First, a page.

(Thumbnail Image: Photobucket)

“More than one million baby slings made by the Infantino corporation are being recalled. They’re being linked to three infant deaths."

“The models involved are called the Sling Rider and the Wendy Bellisimo.”
  (ABC)

Some say baby slings are dangerous, but others are arguing for their benefits.

We're looking at perspectives from the Today Show, CBS, Al Jazeera English and OregonLive.com.

First, why the slings are chic. A blogger for The Times says slings have seen a surge in popularity in recent years, especially since celebrities like Gwen Stefani and Julia Roberts were photographed using them. And even with the recall, many moms still see major benefits. On OregonLive.com, one writer says:

“When my girls were babies, I tucked them into slings and got actually got stuff done. I remember vacuuming, cooking dinner, working at the computer -- all while my little one slept snugly in a sling.”

The Today Show has very different perspectives of two mothers.

“When Ann Heenahan went to take her baby out of the sling she was wearing, something was terribly wrong.

 

Heenahan: There was this mucus with blood in it, just coming out of her nose, out of her right nostril.”

“Amanda Shenler keeps her baby, Calvin, in one."

 

Shenler: "It’s good for them. It comforts them. It’s been shown to lower their blood pressure and calm them down and it’s just nice to have them close.”

Some experts say the slings are especially dangerous for newborns. The infants' neck muscles aren’t strong, and if they slump in the sling, their breathing can get cut off. The Consumer Product Safety Commission is behind the recall. CBS interviewed CPSC chairman Inez Tenenbaum, and focused on how fast the slings can be fatal.

“Just how quickly can your child suffocate in one of these things?

Tenebaum: "In a matter of minutes."

"So a mom, or dad, carrying a child in one of these slings may not even notice until it’s too late?"

 

Tenenbaum: "You might have your baby in a sling next to you and not notice that the baby has gone into this position where it can not breathe.”

The slings are meant to bring parent and infant closer, and Al Jazeera English sees irony in the recall.

“Losing a baby under any circumstances must be a terrible thing to have to endure but losing one this way seems especially harsh as the device is promoted as a way of encouraging greater bonding with your infant.”

 

Writer: Lauren Zima

Producer: Newsy Staff

Baby Slings Linked to Deaths Recalled

by Charlie McKeague
0
Transcript
Mar 25, 2010

Baby Slings Linked to Deaths Recalled

(Thumbnail Image: Photobucket)

“More than one million baby slings made by the Infantino corporation are being recalled. They’re being linked to three infant deaths."

“The models involved are called the Sling Rider and the Wendy Bellisimo.”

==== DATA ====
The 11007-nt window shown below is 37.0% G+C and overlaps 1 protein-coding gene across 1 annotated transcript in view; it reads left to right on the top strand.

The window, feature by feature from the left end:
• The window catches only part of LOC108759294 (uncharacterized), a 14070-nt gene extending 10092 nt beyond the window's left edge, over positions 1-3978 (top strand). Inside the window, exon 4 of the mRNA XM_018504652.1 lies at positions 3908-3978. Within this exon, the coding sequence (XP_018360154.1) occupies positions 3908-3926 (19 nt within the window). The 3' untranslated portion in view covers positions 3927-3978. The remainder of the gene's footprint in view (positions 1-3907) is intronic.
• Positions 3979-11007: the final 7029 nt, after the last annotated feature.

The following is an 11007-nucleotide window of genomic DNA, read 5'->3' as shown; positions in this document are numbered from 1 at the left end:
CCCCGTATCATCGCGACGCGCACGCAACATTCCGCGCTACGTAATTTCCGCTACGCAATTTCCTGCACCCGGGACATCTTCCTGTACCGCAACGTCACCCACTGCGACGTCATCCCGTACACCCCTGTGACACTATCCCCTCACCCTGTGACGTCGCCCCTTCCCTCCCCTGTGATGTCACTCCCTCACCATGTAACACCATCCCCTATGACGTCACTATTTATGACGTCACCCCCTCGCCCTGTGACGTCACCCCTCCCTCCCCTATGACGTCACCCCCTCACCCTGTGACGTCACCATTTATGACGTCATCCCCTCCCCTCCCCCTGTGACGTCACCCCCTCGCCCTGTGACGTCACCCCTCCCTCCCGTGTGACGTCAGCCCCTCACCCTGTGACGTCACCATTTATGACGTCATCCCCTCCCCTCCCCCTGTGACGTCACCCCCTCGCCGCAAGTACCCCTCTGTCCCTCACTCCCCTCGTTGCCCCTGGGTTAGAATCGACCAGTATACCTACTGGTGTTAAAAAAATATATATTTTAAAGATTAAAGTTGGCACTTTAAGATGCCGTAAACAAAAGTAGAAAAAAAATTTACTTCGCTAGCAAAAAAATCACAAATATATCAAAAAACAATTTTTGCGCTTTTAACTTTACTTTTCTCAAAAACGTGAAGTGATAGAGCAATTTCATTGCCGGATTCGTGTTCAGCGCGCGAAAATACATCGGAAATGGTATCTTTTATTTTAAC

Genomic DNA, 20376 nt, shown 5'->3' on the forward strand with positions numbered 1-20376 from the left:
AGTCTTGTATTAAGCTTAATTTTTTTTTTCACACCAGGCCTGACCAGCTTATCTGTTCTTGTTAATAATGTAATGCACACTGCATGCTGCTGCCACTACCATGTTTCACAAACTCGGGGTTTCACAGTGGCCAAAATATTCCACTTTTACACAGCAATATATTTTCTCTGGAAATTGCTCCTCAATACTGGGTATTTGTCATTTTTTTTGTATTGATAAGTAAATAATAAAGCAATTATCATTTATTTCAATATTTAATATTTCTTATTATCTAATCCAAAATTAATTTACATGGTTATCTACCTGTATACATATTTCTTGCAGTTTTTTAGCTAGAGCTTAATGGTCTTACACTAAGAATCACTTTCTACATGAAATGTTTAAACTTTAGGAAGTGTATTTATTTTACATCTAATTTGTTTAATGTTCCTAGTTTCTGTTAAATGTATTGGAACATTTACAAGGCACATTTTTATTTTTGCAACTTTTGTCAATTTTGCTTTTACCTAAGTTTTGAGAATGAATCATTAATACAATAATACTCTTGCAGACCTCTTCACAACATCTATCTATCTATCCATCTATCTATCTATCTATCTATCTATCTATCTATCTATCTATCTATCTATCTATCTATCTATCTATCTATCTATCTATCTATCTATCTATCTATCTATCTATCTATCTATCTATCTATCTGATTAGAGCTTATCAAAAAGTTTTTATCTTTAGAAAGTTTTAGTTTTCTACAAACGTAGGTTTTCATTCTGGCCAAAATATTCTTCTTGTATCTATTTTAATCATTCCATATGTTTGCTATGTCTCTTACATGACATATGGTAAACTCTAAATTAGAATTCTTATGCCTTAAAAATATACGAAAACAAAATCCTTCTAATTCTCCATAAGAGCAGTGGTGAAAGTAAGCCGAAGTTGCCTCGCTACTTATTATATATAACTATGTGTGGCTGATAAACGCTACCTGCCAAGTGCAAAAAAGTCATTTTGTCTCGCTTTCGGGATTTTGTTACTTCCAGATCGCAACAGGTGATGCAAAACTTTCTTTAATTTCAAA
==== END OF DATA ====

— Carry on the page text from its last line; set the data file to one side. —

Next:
(ABC)

Some say baby slings are dangerous, but others are arguing for their benefits.

We're looking at perspectives from the Today Show, CBS, Al Jazeera English and OregonLive.com.

First, why the slings are chic. A blogger for The Times says slings have seen a surge in popularity in recent years, especially since celebrities like Gwen Stefani and Julia Roberts were photographed using them. And even with the recall, many moms still see major benefits. On OregonLive.com, one writer says:

“When my girls were babies, I tucked them into slings and got actually got stuff done. I remember vacuuming, cooking dinner, working at the computer -- all while my little one slept snugly in a sling.”

The Today Show has very different perspectives of two mothers.

“When Ann Heenahan went to take her baby out of the sling she was wearing, something was terribly wrong.

 

Heenahan: There was this mucus with blood in it, just coming out of her nose, out of her right nostril.”

“Amanda Shenler keeps her baby, Calvin, in one."

 

Shenler: "It’s good for them. It comforts them. It’s been shown to lower their blood pressure and calm them down and it’s just nice to have them close.”

Some experts say the slings are especially dangerous for newborns. The infants' neck muscles aren’t strong, and if they slump in the sling, their breathing can get cut off. The Consumer Product Safety Commission is behind the recall. CBS interviewed CPSC chairman Inez Tenenbaum, and focused on how fast the slings can be fatal.

“Just how quickly can your child suffocate in one of these things?

Tenebaum: "In a matter of minutes."

"So a mom, or dad, carrying a child in one of these slings may not even notice until it’s too late?"

 

Tenenbaum: "You might have your baby in a sling next to you and not notice that the baby has gone into this position where it can not breathe.”

The slings are meant to bring parent and infant closer, and Al Jazeera English sees irony in the recall.

“Losing a baby under any circumstances must be a terrible thing to have to endure but losing one this way seems especially harsh as the device is promoted as a way of encouraging greater bonding with your infant.”

 

Writer: Lauren Zima

Producer: Newsy Staff

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